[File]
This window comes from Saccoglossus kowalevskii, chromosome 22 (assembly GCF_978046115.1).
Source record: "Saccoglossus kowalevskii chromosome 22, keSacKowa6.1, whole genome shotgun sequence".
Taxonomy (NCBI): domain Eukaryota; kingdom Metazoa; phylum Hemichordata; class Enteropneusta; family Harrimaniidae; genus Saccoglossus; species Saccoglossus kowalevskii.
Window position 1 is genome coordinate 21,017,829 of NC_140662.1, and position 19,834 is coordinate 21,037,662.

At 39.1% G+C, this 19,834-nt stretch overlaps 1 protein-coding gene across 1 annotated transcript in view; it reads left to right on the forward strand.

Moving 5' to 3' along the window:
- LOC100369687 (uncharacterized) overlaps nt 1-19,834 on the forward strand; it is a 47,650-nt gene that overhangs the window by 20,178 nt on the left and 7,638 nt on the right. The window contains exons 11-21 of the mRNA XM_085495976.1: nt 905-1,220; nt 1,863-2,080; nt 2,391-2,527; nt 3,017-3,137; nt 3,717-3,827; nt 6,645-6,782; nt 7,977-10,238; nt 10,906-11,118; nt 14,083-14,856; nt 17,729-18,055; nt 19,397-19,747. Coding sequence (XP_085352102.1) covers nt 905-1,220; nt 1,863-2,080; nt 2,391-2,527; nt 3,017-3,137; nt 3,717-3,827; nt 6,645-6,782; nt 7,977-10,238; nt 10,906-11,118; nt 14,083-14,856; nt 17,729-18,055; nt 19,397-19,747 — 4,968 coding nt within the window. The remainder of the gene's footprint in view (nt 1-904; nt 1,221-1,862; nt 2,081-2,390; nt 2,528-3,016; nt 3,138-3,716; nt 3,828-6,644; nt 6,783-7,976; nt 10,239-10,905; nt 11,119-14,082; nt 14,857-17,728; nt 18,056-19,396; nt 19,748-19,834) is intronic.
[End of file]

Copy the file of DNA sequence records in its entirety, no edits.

This window comes from Saccoglossus kowalevskii, chromosome 22 (assembly GCF_978046115.1).
Source record: "Saccoglossus kowalevskii chromosome 22, keSacKowa6.1, whole genome shotgun sequence".
Taxonomy (NCBI): domain Eukaryota; kingdom Metazoa; phylum Hemichordata; class Enteropneusta; family Harrimaniidae; genus Saccoglossus; species Saccoglossus kowalevskii.
Window position 1 is genome coordinate 21,017,829 of NC_140662.1, and position 19,834 is coordinate 21,037,662.

At 39.1% G+C, this 19,834-nt stretch overlaps 1 protein-coding gene across 1 annotated transcript in view; it reads left to right on the forward strand.

Moving 5' to 3' along the window:
- LOC100369687 (uncharacterized) overlaps nt 1-19,834 on the forward strand; it is a 47,650-nt gene that overhangs the window by 20,178 nt on the left and 7,638 nt on the right. The window contains exons 11-21 of the mRNA XM_085495976.1: nt 905-1,220; nt 1,863-2,080; nt 2,391-2,527; nt 3,017-3,137; nt 3,717-3,827; nt 6,645-6,782; nt 7,977-10,238; nt 10,906-11,118; nt 14,083-14,856; nt 17,729-18,055; nt 19,397-19,747. Coding sequence (XP_085352102.1) covers nt 905-1,220; nt 1,863-2,080; nt 2,391-2,527; nt 3,017-3,137; nt 3,717-3,827; nt 6,645-6,782; nt 7,977-10,238; nt 10,906-11,118; nt 14,083-14,856; nt 17,729-18,055; nt 19,397-19,747 — 4,968 coding nt within the window. The remainder of the gene's footprint in view (nt 1-904; nt 1,221-1,862; nt 2,081-2,390; nt 2,528-3,016; nt 3,138-3,716; nt 3,828-6,644; nt 6,783-7,976; nt 10,239-10,905; nt 11,119-14,082; nt 14,857-17,728; nt 18,056-19,396; nt 19,748-19,834) is intronic.